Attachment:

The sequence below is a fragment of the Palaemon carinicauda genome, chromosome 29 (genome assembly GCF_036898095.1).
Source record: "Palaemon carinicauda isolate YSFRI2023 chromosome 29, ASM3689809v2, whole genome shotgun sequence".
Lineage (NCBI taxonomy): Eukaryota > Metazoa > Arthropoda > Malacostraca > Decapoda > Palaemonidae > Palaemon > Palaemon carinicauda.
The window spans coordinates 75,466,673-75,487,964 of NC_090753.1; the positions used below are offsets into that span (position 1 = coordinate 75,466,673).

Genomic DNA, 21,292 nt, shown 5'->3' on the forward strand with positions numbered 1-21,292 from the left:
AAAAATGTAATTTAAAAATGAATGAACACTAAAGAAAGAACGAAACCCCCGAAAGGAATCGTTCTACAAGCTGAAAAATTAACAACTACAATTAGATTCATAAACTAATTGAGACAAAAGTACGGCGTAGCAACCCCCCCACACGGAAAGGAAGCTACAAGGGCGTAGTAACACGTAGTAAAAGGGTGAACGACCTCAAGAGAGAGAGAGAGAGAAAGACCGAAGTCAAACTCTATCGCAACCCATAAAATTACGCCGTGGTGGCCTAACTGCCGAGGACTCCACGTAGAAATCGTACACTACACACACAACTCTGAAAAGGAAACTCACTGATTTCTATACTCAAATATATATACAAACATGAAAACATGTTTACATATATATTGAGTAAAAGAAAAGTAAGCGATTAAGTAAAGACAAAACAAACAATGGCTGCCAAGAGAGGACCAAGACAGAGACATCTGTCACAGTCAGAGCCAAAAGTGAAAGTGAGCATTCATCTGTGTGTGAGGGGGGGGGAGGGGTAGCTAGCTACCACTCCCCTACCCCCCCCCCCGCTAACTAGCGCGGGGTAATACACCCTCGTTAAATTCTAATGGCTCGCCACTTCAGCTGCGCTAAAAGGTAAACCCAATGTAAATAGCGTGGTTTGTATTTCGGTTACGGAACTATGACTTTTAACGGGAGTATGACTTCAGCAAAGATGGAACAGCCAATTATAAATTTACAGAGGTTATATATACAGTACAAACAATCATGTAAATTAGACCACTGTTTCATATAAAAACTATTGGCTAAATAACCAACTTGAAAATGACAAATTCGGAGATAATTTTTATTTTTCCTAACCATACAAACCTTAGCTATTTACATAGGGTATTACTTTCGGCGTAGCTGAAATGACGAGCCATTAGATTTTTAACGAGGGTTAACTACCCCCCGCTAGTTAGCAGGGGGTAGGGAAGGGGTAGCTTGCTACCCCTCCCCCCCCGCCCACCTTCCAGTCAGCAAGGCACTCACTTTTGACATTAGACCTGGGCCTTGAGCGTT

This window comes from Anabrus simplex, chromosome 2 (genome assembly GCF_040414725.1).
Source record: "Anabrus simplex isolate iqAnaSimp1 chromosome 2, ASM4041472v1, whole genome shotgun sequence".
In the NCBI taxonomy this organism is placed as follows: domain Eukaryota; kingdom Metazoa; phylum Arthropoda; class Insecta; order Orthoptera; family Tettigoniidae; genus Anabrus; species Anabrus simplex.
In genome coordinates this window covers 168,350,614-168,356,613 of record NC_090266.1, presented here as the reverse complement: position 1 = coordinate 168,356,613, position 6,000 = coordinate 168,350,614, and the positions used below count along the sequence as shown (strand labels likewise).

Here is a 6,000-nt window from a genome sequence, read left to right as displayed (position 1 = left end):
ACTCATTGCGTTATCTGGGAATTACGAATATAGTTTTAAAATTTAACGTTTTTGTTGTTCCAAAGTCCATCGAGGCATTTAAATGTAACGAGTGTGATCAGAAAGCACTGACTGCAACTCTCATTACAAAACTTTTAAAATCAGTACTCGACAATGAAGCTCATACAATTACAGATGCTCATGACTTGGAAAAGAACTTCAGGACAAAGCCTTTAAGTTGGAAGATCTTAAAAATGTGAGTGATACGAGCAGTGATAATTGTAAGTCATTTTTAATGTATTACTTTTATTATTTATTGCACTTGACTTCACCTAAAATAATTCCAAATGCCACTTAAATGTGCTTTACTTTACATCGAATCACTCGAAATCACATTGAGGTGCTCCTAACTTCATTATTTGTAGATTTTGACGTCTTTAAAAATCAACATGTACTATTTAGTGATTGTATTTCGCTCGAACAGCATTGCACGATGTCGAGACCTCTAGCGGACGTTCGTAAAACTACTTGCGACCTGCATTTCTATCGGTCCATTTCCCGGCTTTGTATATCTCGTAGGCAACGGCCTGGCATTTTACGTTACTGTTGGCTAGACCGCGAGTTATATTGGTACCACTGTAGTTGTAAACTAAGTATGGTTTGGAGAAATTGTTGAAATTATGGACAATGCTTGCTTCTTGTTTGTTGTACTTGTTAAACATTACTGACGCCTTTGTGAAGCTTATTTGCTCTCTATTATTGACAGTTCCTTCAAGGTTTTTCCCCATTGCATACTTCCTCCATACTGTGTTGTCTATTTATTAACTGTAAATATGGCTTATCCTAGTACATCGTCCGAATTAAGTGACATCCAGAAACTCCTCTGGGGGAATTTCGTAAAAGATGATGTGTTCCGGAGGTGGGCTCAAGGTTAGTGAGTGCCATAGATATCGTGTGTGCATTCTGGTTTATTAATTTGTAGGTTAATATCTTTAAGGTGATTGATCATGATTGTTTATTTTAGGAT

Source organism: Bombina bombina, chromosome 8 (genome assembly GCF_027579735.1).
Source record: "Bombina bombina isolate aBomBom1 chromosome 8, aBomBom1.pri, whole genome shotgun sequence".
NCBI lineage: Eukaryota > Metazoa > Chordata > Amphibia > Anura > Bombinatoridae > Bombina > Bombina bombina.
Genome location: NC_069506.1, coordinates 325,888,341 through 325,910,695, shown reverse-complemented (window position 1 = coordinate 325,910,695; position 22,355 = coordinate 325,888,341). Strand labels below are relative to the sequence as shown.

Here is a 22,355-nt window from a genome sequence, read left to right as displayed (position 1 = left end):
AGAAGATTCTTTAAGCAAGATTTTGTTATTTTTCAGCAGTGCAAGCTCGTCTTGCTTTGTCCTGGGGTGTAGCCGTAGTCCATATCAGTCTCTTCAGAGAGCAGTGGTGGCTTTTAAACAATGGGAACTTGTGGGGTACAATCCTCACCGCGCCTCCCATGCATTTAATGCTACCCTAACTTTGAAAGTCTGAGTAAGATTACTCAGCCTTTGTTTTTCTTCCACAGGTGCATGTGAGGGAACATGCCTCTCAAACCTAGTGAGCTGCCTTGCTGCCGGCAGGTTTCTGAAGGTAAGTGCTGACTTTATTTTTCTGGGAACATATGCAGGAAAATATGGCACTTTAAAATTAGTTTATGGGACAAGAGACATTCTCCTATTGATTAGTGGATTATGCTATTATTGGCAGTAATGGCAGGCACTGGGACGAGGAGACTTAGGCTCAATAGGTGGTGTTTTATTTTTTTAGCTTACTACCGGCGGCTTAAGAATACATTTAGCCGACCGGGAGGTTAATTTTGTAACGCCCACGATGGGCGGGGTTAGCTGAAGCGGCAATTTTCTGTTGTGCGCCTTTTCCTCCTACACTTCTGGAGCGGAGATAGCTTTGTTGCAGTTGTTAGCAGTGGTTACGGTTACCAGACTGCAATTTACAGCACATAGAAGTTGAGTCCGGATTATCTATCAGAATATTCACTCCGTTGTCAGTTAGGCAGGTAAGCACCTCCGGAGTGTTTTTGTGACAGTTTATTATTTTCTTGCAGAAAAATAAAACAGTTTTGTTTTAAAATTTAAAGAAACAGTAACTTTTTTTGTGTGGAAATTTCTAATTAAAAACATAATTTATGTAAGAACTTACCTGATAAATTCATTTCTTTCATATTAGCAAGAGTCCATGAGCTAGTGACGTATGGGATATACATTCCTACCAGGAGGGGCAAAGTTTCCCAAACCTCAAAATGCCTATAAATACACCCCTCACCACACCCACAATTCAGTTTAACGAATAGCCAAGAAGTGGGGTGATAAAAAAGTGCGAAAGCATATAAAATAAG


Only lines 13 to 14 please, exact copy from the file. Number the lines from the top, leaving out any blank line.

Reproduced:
Source organism: Bombina bombina, chromosome 8 (genome assembly GCF_027579735.1).
Source record: "Bombina bombina isolate aBomBom1 chromosome 8, aBomBom1.pri, whole genome shotgun sequence".